• Bernard’s mid-winter pick ‘n’ mix for Thursday, June 20
    Social Development Minister Louise Upston has defended the Government’s decision to save money by dumping a programme which tops up the pay of disabled workers. Photo: Lynn GrievesonTL;DR: It has emerged the National-ACT-NZ First Government decided to cut wages for disabled workers from the minimum wage to $2 an hour ...
    The KakaBy Bernard Hickey
    4 days ago
  • Where the power really resides in Wellington
    The new Chief Executive of the Department of Prime Minister and Cabinet (DPMC) yesterday gave a Select Committee a brutally frank outline of the department’s role as the agency right at the centre of power in Wellington. Ben King, formerly a deputy Chief Executive at the Ministry of Foreign Affairs ...
    PolitikBy Richard Harman
    4 days ago
  • Climate Adam: Why we're still losing the fight against Methane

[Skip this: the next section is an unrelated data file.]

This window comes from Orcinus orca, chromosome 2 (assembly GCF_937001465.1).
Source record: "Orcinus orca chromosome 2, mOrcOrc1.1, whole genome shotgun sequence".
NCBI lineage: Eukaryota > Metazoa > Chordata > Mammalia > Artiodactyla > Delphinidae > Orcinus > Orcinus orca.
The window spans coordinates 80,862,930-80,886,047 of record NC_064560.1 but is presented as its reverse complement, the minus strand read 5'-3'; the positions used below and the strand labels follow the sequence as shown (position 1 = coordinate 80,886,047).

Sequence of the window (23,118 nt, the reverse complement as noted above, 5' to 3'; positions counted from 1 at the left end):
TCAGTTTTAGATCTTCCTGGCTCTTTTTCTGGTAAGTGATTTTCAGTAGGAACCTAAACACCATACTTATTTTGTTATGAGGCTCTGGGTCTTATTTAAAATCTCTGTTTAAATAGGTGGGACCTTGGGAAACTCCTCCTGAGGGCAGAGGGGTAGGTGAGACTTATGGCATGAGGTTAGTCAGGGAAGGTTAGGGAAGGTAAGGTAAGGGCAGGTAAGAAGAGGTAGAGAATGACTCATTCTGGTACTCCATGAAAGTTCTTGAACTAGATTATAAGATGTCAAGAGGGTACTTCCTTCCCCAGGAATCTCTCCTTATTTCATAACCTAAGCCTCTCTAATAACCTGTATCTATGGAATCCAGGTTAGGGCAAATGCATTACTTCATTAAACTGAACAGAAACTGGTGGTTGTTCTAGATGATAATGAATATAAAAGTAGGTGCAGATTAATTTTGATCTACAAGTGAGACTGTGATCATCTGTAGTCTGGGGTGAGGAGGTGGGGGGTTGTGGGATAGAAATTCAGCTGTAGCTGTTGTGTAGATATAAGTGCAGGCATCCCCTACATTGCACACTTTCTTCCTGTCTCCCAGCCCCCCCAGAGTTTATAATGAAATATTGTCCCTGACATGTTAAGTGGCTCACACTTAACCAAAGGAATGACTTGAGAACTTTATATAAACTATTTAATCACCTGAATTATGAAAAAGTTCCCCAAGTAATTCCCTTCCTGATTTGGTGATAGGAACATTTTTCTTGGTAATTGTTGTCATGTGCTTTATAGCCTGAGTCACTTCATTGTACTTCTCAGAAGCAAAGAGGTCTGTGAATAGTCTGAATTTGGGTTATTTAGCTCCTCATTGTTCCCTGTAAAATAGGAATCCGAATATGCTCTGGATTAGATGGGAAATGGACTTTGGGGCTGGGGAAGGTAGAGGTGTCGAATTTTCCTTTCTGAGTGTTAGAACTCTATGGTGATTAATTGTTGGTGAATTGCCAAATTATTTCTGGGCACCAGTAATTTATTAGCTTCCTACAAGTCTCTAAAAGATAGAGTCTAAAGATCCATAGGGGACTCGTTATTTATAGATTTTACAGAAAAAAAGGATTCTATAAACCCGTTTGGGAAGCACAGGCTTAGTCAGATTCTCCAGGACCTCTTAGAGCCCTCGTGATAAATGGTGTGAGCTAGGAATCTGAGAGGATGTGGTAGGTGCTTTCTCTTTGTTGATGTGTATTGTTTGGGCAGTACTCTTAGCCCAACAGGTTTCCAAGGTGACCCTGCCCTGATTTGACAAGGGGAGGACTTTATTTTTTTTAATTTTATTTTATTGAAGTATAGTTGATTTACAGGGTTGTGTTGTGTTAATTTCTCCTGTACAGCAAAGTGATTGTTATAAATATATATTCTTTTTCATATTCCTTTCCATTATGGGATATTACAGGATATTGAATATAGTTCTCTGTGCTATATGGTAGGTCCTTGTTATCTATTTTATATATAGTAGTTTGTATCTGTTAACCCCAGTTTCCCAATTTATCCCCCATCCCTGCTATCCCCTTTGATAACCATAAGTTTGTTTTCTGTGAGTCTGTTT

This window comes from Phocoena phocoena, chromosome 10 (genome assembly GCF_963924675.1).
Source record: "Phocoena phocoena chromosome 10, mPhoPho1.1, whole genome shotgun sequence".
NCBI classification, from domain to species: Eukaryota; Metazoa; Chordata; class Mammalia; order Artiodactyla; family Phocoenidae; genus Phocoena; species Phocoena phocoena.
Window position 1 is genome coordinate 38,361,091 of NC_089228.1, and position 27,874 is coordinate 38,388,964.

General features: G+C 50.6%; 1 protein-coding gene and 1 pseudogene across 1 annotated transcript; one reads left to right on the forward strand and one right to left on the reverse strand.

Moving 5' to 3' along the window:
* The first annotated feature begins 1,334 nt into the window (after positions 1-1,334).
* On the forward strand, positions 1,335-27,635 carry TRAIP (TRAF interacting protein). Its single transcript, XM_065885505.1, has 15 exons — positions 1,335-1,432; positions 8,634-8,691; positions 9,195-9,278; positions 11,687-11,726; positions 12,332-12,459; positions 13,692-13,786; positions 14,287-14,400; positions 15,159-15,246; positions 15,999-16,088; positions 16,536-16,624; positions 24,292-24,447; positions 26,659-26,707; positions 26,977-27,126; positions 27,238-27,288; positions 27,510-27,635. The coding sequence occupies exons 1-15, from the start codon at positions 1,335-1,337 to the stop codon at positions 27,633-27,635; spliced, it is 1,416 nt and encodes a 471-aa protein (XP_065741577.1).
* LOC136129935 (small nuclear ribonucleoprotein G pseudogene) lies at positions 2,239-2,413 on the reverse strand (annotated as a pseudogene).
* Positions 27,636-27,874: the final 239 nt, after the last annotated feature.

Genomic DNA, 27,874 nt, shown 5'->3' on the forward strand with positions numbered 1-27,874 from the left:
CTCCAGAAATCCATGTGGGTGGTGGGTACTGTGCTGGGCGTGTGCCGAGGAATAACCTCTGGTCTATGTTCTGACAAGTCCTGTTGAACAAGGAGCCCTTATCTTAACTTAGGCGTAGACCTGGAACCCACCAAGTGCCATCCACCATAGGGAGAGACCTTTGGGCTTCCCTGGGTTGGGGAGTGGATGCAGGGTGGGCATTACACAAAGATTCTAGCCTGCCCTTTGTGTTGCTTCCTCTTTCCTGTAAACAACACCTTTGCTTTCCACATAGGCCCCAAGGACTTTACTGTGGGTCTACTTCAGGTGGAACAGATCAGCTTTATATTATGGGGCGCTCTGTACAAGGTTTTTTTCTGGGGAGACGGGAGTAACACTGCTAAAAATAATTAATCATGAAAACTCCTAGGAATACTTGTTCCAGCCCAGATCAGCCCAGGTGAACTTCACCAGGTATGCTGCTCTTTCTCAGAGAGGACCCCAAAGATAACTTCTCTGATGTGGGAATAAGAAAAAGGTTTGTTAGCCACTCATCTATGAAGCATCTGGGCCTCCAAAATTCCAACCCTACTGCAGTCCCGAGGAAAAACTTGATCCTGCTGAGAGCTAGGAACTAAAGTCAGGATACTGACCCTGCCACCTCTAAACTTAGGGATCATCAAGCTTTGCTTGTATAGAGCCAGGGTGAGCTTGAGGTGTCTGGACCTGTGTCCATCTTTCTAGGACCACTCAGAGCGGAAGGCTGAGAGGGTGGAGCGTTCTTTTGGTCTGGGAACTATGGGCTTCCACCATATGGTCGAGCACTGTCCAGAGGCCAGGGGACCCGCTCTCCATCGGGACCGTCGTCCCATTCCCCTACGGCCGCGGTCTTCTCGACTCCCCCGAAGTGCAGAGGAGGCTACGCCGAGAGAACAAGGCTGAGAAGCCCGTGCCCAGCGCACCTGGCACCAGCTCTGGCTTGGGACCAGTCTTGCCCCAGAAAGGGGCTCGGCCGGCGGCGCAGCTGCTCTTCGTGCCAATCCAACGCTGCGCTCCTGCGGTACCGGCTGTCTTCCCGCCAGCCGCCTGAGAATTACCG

This video includes conclusions of the creator climate scientist Dr. Adam Levy. It is presented to our readers as an informed perspective. Please see video description for references (if any). Carbon dioxide is the main culprit behind climate change. But in second place is methane: a greenhouse gas stronger than CO2, ...
    5 days ago
  • Climate Change: More ETS failure
    A few weeks ago, I blogged about the (then) upcoming ETS auction, raising the prospect of it failing, leaving the government with a messy budget hole. The auction was today, and indeed, it failed. In fact, it was such a failure that no-one even bothered to bid. Its easy to ...